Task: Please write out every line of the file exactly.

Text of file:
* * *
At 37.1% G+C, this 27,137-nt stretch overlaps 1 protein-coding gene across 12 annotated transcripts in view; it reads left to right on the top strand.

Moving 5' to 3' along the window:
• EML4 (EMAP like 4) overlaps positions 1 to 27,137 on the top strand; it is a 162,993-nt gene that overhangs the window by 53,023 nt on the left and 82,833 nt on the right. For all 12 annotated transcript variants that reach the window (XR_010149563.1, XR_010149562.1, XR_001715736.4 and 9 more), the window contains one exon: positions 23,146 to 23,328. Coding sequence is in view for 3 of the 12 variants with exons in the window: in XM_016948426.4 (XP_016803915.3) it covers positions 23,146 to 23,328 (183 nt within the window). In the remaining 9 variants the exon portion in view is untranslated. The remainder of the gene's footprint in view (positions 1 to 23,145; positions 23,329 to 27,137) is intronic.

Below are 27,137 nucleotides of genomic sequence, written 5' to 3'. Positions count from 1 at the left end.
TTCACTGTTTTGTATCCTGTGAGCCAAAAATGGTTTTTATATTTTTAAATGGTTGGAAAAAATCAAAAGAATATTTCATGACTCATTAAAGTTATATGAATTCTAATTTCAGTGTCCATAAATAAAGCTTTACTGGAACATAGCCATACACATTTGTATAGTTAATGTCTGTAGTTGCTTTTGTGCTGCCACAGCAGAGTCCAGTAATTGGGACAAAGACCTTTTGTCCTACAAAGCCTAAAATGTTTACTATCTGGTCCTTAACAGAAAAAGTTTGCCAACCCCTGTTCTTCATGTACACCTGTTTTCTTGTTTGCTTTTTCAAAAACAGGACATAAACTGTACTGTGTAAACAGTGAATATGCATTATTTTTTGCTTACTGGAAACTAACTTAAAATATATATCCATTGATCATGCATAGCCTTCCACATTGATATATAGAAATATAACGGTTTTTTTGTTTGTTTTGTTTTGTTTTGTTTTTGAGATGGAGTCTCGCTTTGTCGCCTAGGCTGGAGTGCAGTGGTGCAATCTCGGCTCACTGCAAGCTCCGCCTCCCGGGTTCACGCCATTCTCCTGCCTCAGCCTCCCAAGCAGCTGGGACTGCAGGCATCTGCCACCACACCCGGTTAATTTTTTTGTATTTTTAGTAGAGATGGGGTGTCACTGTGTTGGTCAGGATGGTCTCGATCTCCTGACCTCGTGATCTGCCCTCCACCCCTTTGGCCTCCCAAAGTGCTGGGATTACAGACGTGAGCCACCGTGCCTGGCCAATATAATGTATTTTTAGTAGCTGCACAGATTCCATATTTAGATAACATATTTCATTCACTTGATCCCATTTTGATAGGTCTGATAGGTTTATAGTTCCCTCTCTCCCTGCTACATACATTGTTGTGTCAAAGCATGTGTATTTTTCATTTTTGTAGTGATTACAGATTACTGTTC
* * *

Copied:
At 37.1% G+C, this 27,137-nt stretch overlaps 1 protein-coding gene across 12 annotated transcripts in view; it reads left to right on the top strand.

Moving 5' to 3' along the window:
• EML4 (EMAP like 4) overlaps positions 1 to 27,137 on the top strand; it is a 162,993-nt gene that overhangs the window by 53,023 nt on the left and 82,833 nt on the right. For all 12 annotated transcript variants that reach the window (XR_010149563.1, XR_010149562.1, XR_001715736.4 and 9 more), the window contains one exon: positions 23,146 to 23,328. Coding sequence is in view for 3 of the 12 variants with exons in the window: in XM_016948426.4 (XP_016803915.3) it covers positions 23,146 to 23,328 (183 nt within the window). In the remaining 9 variants the exon portion in view is untranslated. The remainder of the gene's footprint in view (positions 1 to 23,145; positions 23,329 to 27,137) is intronic.

Below are 27,137 nucleotides of genomic sequence, written 5' to 3'. Positions count from 1 at the left end.
TTCACTGTTTTGTATCCTGTGAGCCAAAAATGGTTTTTATATTTTTAAATGGTTGGAAAAAATCAAAAGAATATTTCATGACTCATTAAAGTTATATGAATTCTAATTTCAGTGTCCATAAATAAAGCTTTACTGGAACATAGCCATACACATTTGTATAGTTAATGTCTGTAGTTGCTTTTGTGCTGCCACAGCAGAGTCCAGTAATTGGGACAAAGACCTTTTGTCCTACAAAGCCTAAAATGTTTACTATCTGGTCCTTAACAGAAAAAGTTTGCCAACCCCTGTTCTTCATGTACACCTGTTTTCTTGTTTGCTTTTTCAAAAACAGGACATAAACTGTACTGTGTAAACAGTGAATATGCATTATTTTTTGCTTACTGGAAACTAACTTAAAATATATATCCATTGATCATGCATAGCCTTCCACATTGATATATAGAAATATAACGGTTTTTTTGTTTGTTTTGTTTTGTTTTGTTTTTGAGATGGAGTCTCGCTTTGTCGCCTAGGCTGGAGTGCAGTGGTGCAATCTCGGCTCACTGCAAGCTCCGCCTCCCGGGTTCACGCCATTCTCCTGCCTCAGCCTCCCAAGCAGCTGGGACTGCAGGCATCTGCCACCACACCCGGTTAATTTTTTTGTATTTTTAGTAGAGATGGGGTGTCACTGTGTTGGTCAGGATGGTCTCGATCTCCTGACCTCGTGATCTGCCCTCCACCCCTTTGGCCTCCCAAAGTGCTGGGATTACAGACGTGAGCCACCGTGCCTGGCCAATATAATGTATTTTTAGTAGCTGCACAGATTCCATATTTAGATAACATATTTCATTCACTTGATCCCATTTTGATAGGTCTGATAGGTTTATAGTTCCCTCTCTCCCTGCTACATACATTGTTGTGTCAAAGCATGTGTATTTTTCATTTTTGTAGTGATTACAGATTACTGTTC